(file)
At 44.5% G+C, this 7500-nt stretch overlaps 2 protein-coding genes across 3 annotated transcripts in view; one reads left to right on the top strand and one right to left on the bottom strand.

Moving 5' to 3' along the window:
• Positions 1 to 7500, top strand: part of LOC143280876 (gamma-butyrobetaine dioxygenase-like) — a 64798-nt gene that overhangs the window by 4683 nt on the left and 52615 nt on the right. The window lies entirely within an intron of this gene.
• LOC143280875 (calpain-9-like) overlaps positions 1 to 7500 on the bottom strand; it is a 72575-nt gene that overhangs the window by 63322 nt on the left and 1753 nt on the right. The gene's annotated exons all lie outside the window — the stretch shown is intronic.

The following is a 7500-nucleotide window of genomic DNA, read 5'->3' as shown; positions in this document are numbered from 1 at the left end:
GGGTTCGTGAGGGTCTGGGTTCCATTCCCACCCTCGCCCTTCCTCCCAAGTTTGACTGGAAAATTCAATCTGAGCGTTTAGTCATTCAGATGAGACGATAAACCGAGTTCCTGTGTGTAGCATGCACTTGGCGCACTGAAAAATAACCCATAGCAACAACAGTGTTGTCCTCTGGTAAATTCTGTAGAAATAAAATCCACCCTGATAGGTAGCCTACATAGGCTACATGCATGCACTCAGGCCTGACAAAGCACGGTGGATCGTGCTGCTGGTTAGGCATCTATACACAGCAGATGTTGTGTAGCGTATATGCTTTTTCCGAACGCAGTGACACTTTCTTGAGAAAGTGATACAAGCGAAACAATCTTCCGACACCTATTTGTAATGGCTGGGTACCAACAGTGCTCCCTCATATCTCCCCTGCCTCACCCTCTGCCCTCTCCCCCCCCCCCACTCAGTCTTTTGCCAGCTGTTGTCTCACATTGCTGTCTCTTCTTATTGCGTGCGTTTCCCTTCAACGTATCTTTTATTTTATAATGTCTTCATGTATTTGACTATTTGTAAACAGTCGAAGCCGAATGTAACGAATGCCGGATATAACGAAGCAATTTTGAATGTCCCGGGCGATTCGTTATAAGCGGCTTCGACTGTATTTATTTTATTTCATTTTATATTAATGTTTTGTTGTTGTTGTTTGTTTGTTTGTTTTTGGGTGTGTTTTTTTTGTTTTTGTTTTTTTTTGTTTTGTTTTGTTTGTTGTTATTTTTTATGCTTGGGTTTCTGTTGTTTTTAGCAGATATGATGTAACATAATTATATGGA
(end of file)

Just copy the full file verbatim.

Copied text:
At 44.5% G+C, this 7500-nt stretch overlaps 2 protein-coding genes across 3 annotated transcripts in view; one reads left to right on the top strand and one right to left on the bottom strand.

Moving 5' to 3' along the window:
• Positions 1 to 7500, top strand: part of LOC143280876 (gamma-butyrobetaine dioxygenase-like) — a 64798-nt gene that overhangs the window by 4683 nt on the left and 52615 nt on the right. The window lies entirely within an intron of this gene.
• LOC143280875 (calpain-9-like) overlaps positions 1 to 7500 on the bottom strand; it is a 72575-nt gene that overhangs the window by 63322 nt on the left and 1753 nt on the right. The gene's annotated exons all lie outside the window — the stretch shown is intronic.

The following is a 7500-nucleotide window of genomic DNA, read 5'->3' as shown; positions in this document are numbered from 1 at the left end:
GGGTTCGTGAGGGTCTGGGTTCCATTCCCACCCTCGCCCTTCCTCCCAAGTTTGACTGGAAAATTCAATCTGAGCGTTTAGTCATTCAGATGAGACGATAAACCGAGTTCCTGTGTGTAGCATGCACTTGGCGCACTGAAAAATAACCCATAGCAACAACAGTGTTGTCCTCTGGTAAATTCTGTAGAAATAAAATCCACCCTGATAGGTAGCCTACATAGGCTACATGCATGCACTCAGGCCTGACAAAGCACGGTGGATCGTGCTGCTGGTTAGGCATCTATACACAGCAGATGTTGTGTAGCGTATATGCTTTTTCCGAACGCAGTGACACTTTCTTGAGAAAGTGATACAAGCGAAACAATCTTCCGACACCTATTTGTAATGGCTGGGTACCAACAGTGCTCCCTCATATCTCCCCTGCCTCACCCTCTGCCCTCTCCCCCCCCCCCACTCAGTCTTTTGCCAGCTGTTGTCTCACATTGCTGTCTCTTCTTATTGCGTGCGTTTCCCTTCAACGTATCTTTTATTTTATAATGTCTTCATGTATTTGACTATTTGTAAACAGTCGAAGCCGAATGTAACGAATGCCGGATATAACGAAGCAATTTTGAATGTCCCGGGCGATTCGTTATAAGCGGCTTCGACTGTATTTATTTTATTTCATTTTATATTAATGTTTTGTTGTTGTTGTTTGTTTGTTTGTTTTTGGGTGTGTTTTTTTTGTTTTTGTTTTTTTTTGTTTTGTTTTGTTTGTTGTTATTTTTTATGCTTGGGTTTCTGTTGTTTTTAGCAGATATGATGTAACATAATTATATGGA